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Lost City Expedition: Mission

May 8, 2003 -- I Love The Night Life, I Got Ta Boogie

Ben Larson


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Today's Question

Q. What is the approximate age of the mantle rock that has been serpentinized at the LC Field? (From Linda K., UW Project Astro and the Astrobiology Program)

A. The minimum age of the mantle rocks can be estimated based on paleomagnetic data. The magnetic minerals in the rocks align their magnetic signatures to the orientation of the magnetic field at the time that they were near the seafloor. But, sometimes this field reverses its orientation. By dating fossils and rocks that were formed during these periods, the age of the reversals have been calculated. At sea, we use an instrument called a magnetometer, which "maps out" the strength and orientation of the minerals within the shallow oceanic crust. At Lost City, this method indicates that the mantle rocks are 1-2 million years old. This is a minimum age, however, because the rocks do not obtain their final magnetic signatures until they are near the surface.


The journal entries thus far have done an excellent job depicting cruise life with one notable exception; they have not delved into the nocturnal life on the cruise. Well, my job is to run the gas chromatograph, and I am a creature of the night.

But on a boat in the middle of the Atlantic Ocean, entertainment options are slightly more limited than in your typical neighborhood. So what goes on when we aren’t doing science? There are the obvious pastimes: a wide collection of DVDs and books goes a long way to passing the time. Card games are another favorite; four of the crew members have been playing an ongoing game of spades since the beginning of the cruise. People spend a fair amount of time writing and reading emails, our primary way of finding out what is happening outside our 250 ft. x 50 ft. world.

On any other cruise, I would analyze water samples for hydrogen and methane only, but due to the unique geologic setting of the Lost City, Eric Olson and I developed an additional method on the GC that allows us to analyze the samples for higher molecular weight hydrocarbon compounds such as ethane and butane. Well, as you might imagine, determining the concentrations of so many different dissolved components can be quite time consuming, and the GC cannot be rushed. On days when Dave Butterfield’s fluid sampler goes down with Alvin, up to 14 different water samples can be collected that require gas chromatographic analysis, and this can make for some rather long, but very interesting, nights.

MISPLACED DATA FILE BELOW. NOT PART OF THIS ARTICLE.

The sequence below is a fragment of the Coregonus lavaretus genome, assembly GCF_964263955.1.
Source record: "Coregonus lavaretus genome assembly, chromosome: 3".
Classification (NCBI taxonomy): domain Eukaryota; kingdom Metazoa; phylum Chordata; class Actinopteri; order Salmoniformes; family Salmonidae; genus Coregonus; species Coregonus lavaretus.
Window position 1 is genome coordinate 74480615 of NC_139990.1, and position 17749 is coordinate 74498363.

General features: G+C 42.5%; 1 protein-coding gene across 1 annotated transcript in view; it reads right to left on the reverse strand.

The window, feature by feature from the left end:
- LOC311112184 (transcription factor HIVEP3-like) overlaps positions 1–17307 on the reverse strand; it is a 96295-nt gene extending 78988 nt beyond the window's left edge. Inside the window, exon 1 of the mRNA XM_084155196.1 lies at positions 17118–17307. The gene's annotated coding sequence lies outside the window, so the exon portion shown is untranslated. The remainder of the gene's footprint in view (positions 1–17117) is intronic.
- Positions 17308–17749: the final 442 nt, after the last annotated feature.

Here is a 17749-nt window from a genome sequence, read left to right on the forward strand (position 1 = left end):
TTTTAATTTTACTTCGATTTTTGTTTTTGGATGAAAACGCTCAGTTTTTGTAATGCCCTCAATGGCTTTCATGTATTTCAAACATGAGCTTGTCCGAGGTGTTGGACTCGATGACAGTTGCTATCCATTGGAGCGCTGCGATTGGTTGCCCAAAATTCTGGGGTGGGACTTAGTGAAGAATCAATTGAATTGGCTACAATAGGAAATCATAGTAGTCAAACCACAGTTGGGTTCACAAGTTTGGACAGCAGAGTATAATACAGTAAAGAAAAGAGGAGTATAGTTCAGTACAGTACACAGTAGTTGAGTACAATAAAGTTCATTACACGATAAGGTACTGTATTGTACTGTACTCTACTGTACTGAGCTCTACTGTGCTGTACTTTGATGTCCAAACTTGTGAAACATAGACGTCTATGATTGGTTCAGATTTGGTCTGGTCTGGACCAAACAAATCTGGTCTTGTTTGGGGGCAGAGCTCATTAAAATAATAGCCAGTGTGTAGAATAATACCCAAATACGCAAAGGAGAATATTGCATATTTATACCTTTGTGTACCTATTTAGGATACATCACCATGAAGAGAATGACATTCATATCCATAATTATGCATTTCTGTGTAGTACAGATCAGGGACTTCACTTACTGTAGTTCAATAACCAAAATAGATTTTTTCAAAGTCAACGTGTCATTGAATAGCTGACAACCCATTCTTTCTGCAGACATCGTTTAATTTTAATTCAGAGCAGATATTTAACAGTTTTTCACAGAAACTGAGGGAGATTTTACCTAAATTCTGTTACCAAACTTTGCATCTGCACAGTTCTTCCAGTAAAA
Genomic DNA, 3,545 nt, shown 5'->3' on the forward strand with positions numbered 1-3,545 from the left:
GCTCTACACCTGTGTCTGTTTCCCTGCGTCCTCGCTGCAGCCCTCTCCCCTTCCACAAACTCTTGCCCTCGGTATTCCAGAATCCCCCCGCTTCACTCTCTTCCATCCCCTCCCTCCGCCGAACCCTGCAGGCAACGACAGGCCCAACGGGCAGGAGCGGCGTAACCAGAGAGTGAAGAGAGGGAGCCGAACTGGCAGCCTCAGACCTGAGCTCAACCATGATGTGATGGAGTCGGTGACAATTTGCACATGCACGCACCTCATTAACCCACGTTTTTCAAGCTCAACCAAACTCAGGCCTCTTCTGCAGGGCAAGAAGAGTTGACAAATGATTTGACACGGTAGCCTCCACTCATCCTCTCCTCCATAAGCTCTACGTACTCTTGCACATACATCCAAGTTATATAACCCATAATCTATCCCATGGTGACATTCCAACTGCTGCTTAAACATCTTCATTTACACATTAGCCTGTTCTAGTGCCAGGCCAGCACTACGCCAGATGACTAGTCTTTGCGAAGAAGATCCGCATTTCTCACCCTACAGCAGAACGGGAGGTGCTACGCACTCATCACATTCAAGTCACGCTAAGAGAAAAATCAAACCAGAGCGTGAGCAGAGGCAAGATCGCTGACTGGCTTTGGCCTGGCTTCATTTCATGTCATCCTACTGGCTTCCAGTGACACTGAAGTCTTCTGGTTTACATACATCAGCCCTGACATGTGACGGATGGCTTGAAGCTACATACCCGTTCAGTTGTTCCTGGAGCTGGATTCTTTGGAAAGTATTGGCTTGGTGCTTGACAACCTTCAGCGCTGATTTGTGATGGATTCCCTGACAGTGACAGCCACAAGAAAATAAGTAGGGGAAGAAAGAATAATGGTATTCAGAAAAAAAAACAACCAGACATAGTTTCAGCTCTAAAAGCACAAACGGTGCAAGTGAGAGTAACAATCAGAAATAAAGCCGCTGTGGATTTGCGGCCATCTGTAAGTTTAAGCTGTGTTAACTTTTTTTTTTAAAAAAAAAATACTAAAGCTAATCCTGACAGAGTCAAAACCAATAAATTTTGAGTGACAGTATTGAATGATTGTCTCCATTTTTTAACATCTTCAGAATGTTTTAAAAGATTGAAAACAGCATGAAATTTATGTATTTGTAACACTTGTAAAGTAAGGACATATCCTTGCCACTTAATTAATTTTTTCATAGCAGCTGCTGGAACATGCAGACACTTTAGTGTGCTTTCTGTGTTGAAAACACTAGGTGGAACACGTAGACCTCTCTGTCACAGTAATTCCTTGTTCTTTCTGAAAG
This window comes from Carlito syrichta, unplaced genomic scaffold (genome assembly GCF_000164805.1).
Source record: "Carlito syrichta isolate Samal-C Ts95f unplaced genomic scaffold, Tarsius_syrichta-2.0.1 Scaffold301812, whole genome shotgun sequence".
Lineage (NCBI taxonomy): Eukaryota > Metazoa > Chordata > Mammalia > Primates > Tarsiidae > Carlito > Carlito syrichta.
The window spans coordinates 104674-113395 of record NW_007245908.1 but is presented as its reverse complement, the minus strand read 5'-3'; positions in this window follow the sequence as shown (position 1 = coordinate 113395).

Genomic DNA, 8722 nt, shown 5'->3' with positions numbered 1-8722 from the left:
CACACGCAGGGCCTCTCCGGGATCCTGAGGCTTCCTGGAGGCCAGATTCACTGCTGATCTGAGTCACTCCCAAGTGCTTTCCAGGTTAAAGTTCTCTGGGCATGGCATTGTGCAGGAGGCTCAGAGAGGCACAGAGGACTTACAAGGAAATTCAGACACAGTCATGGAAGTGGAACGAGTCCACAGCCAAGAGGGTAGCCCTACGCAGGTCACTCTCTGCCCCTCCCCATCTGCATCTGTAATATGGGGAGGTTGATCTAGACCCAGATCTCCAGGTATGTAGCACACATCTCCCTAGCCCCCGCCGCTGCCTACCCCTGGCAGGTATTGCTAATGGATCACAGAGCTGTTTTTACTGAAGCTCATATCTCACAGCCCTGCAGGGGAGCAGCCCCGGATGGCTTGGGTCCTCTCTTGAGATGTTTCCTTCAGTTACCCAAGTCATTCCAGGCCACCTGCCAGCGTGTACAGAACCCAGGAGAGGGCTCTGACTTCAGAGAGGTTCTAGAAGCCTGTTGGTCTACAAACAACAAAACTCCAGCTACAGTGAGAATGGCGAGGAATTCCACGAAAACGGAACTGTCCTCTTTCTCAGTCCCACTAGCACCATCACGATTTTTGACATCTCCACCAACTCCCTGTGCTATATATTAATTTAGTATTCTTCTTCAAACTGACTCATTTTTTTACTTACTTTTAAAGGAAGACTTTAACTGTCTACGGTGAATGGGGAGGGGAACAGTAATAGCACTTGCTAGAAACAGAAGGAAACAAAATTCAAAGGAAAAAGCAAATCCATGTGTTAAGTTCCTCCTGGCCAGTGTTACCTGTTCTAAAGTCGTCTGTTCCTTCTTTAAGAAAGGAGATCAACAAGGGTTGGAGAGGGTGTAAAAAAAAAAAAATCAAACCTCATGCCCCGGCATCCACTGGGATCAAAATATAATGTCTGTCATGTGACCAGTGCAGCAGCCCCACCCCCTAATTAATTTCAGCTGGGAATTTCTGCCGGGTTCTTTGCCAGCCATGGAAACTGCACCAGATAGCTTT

A view of the gas chromatograph, open to show its internal parts.

The nightlife in the Hydro Lab starts out not unlike a Saturday night on land owing mostly to the fact that I share the lab with the ABE team. Dress at Club Hydro is casual, the atmosphere is friendly, and Dr. D (Dana Yoerger) spins up some rockin’ tunes. The faces in the crowd are constantly changing as people drift in and out to watch the ABE guys do their thing. As the night wears on, the music dies down, and the crowd thins out until only myself and nocturnal ABE member Mike Jakuba remain. In the middle of the night the unending stream of chromatographic traces and Mike’s quiet typing across the way are like a hypnotist’s watch, and the night becomes almost surreal. On some nights during this heightened level of reality, I think I may have even been visited by Albert Einstein, who came offering assistance with my analyses, but I can’t be sure. Of course, not every night is so work intensive, and I use the slower nights to analyze the immense amount of data that is generated by the GC or, since I have the main lab pretty much all to myself, I may play loud music and practice dance moves from the 70's.

Nocturnal ABE member, Mike Jakuba, whose tale its worthy of its own telling. (coming up soon...)

As you can see, the nights here can be every bit as busy as the days. However, The Lost City is remote and our time here is limited and expensive so round-the-clock operations are a must. At the end of the night when that last sample has been run, I sit back and content myself with fact that I know a whole lot more about the Lost City than I did just 12 hours ago. Then, when I realize that just about every scientist on board is generating huge data sets of his or her own, the vast amount of information that’s been gathered about this system in the 11 days that we’ve been here so far is mind numbing.

The arrival of the sun signifies the end of another work-day.

Finally, at around 5:30, when the sky begins to lighten and people once again begin to populate the ship, I know that it will soon be time for me to retreat to the darker corners of the ship and sleep, perchance to dream about gas chromatography, and rest up for the next night. Whether that night will bring a full load of samples and another heart-to-heart with Albert, or a chance to bone up on my Robot dance technique, you better believe it'll be a night to remember.